In the recent time, the signs of economic recovery have gained strength as the country’s balance of payment situation improves. Materialization of foreign flows, particularly in Pakistan Development Fund (PDF), and release of third tranche worth US$522mn by International Monetary Fund (IMF) has pushed the country’s forex reserves in double digits after a lapse of 6-mths. From a recent low of US$7.6bn (as of Feb 07’14), the country’s forex reserves has shored-up by approx. 32% to US$10.0bn by end of Mar’14. Bifurcating the numbers, reserves held by central bank had reached US$5.4bn, where holding of commercial banks stood at US$4.7bn. This implies strengthening of import cover to around 2.9-mths from 2.2-mths in Feb’14.
The story of improving external account has continued in the recent Eurobond road shows. Repost of foreign investors’ confidences in Pakistan revival story has culminated into US$2bn bond placement versus initial target of US$500mn. Materialization of flows can potentially accelerate the government’s economic recovery drive by positively impacting other macro-economic variables, we believe.
The crystallization of said flows has drastically altered the country’s external account outlook. Our calculations suggest that higher than envisioned eurobond flows are likely to take country’s forex reserves to US$11.5‐12bn by the FY14. Our assumptions include i) normalized current account deficit, ii) US$500mn foreign component of 3G/4G auction (to be held Apr 23’14) and iii) matching of IMF loan repayments with its 4th tranche (due in Jun’14). Early disbursement of CSF and realization of privatization proceeds will add a potential upside to our base case forecast.
In this backdrop, the import cover is anticipated to strengthen to a respectable level of 3.5‐mths and hence, imparting stability to PkR‐US$ parity. The improving forex flows has already shed its effect on the parity with PkR standing amongst the best performing currencies of the past month.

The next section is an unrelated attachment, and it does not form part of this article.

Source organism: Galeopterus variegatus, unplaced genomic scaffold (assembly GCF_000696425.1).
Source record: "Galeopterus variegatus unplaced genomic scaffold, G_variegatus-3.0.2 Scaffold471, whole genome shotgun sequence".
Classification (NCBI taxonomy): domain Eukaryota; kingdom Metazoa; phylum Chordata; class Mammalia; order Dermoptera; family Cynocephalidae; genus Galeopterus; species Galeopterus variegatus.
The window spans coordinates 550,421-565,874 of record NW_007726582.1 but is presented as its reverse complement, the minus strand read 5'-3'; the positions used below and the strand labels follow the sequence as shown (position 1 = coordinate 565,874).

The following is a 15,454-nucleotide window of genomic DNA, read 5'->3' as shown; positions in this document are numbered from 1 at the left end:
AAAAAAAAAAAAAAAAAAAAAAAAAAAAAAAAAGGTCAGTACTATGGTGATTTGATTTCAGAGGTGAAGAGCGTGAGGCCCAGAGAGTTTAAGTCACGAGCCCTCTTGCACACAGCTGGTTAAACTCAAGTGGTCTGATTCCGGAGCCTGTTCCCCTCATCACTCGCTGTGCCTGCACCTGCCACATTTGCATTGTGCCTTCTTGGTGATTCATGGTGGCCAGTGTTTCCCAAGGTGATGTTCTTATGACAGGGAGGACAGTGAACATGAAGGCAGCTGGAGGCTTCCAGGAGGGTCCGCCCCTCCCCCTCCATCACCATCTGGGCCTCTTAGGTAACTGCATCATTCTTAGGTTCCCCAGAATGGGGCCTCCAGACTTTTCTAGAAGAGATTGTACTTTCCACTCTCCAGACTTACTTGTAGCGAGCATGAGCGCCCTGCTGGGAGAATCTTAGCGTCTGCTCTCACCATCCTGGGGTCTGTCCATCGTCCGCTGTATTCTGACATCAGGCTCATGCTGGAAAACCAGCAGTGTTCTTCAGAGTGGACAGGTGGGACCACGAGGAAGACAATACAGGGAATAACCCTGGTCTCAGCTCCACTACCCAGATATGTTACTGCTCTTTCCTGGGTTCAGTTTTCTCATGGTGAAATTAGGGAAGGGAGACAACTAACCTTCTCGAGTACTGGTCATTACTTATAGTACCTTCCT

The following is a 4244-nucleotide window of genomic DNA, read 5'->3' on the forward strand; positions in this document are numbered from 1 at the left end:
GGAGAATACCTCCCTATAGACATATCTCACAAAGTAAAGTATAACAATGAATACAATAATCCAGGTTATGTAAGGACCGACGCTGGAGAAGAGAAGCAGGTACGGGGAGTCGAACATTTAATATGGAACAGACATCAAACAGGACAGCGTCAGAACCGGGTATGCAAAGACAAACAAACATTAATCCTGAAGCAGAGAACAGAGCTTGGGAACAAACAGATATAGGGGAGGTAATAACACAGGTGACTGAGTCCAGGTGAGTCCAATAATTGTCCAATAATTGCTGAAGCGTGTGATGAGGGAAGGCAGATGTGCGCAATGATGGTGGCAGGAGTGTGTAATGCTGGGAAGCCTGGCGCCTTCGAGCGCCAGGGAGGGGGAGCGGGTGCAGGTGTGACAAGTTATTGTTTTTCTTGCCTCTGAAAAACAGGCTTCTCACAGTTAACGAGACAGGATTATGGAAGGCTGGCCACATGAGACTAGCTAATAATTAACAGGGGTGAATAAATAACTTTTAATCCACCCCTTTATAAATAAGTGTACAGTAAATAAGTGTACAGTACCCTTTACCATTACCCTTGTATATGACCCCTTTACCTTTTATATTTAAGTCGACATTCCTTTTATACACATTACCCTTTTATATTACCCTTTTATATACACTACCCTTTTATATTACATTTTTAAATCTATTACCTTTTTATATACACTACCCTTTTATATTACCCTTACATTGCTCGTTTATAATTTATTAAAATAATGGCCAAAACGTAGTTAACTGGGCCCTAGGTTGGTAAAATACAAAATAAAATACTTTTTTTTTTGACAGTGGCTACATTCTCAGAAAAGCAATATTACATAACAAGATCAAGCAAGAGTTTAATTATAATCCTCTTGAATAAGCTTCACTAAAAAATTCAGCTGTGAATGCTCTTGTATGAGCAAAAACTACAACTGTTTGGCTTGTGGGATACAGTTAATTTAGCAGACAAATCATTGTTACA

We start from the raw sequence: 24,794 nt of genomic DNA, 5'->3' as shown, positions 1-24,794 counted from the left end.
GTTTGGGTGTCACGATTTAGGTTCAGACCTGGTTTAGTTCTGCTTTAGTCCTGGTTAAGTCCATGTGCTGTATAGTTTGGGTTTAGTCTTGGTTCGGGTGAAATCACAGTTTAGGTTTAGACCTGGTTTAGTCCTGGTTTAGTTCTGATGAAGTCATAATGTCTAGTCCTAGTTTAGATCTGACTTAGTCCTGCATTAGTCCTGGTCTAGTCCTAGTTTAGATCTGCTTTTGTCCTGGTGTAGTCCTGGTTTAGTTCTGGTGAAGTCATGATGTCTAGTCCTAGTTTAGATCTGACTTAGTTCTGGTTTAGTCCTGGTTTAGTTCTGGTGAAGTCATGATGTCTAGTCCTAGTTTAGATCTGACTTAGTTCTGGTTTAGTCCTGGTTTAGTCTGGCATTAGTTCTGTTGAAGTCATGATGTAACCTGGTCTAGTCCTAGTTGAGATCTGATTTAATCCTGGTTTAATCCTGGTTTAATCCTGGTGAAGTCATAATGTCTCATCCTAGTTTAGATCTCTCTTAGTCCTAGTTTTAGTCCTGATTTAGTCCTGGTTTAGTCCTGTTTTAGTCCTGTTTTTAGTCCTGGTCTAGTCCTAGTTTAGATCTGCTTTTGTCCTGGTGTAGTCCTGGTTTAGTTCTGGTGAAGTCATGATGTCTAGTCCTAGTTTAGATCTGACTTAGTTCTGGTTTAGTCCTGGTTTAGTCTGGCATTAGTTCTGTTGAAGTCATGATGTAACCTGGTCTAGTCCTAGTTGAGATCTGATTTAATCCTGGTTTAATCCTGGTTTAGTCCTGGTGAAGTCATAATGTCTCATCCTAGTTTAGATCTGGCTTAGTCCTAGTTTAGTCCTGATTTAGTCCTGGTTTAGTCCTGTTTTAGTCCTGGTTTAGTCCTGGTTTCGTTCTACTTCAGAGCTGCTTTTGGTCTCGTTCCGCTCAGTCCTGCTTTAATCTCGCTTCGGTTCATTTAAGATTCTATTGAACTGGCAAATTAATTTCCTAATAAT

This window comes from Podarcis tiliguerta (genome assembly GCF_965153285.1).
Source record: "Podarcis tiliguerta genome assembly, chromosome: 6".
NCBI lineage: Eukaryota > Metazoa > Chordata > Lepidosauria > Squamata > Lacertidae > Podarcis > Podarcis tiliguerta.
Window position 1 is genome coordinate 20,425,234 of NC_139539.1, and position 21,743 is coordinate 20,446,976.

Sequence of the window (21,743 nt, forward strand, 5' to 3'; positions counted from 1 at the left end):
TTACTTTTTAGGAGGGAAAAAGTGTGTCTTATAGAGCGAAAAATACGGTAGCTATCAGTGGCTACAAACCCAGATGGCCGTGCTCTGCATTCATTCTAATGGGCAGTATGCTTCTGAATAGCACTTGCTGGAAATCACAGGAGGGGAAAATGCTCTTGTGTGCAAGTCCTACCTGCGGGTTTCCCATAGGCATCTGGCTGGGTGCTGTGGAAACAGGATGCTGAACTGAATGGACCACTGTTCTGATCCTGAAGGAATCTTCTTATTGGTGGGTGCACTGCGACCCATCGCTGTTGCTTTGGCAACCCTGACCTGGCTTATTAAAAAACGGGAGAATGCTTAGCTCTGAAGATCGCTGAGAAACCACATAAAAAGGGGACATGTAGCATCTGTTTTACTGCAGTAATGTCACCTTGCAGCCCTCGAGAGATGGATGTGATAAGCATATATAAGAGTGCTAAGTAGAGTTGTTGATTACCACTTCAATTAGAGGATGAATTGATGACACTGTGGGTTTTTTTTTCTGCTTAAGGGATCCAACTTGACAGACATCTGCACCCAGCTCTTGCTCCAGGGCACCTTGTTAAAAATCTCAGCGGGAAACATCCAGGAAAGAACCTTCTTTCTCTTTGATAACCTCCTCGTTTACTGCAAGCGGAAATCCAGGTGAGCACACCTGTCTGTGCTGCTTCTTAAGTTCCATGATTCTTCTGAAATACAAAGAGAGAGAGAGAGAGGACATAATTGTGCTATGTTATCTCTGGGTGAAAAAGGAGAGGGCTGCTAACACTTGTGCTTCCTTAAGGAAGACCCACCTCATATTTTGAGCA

Impact #2: Softening of inflation outlook
The improved PkR‐US$ parity has also softened the future inflation expectation. The inflationary pressures have already depicted signs of easing (Mar’14 CPI at 8.53%) and we expect average FY14 inflation to stand around 8.5% (slightly below the IMF projection of 8.8%). Subject to the budgetary measures, FY15 average inflation can clock in the range of 7.5‐8.0%.
Impact #3: A potential room for monetary easing
Given higher forex cover and inflationary pressures at comfortable levels, we believe there would be an increased room for the monetary policy authorities to swing their verdict towards growth. In this regard, government’s effort to bring its fiscal house in order (evident from reduced reliance on budgetary borrowing) will also play in favor of authorities’ decision to tilt towards growth in the next 6‐mths.
Impact #4: placing Pakistan’s privatization process in the investors’ radar
Lastly, the substantial flows in the eurobond issues is likely to firm‐up the spotlight on Pakistan once again. This bodes well for the upcoming privatization exercise with government playing to disinvest its stake in OGDC (10% stake), PPL (5% stake) and UBL (20%). A higher eurobond subscription can potentially make a convincing case for increased global investors participation in these equity issues and can allow the government to place a better negotiating price.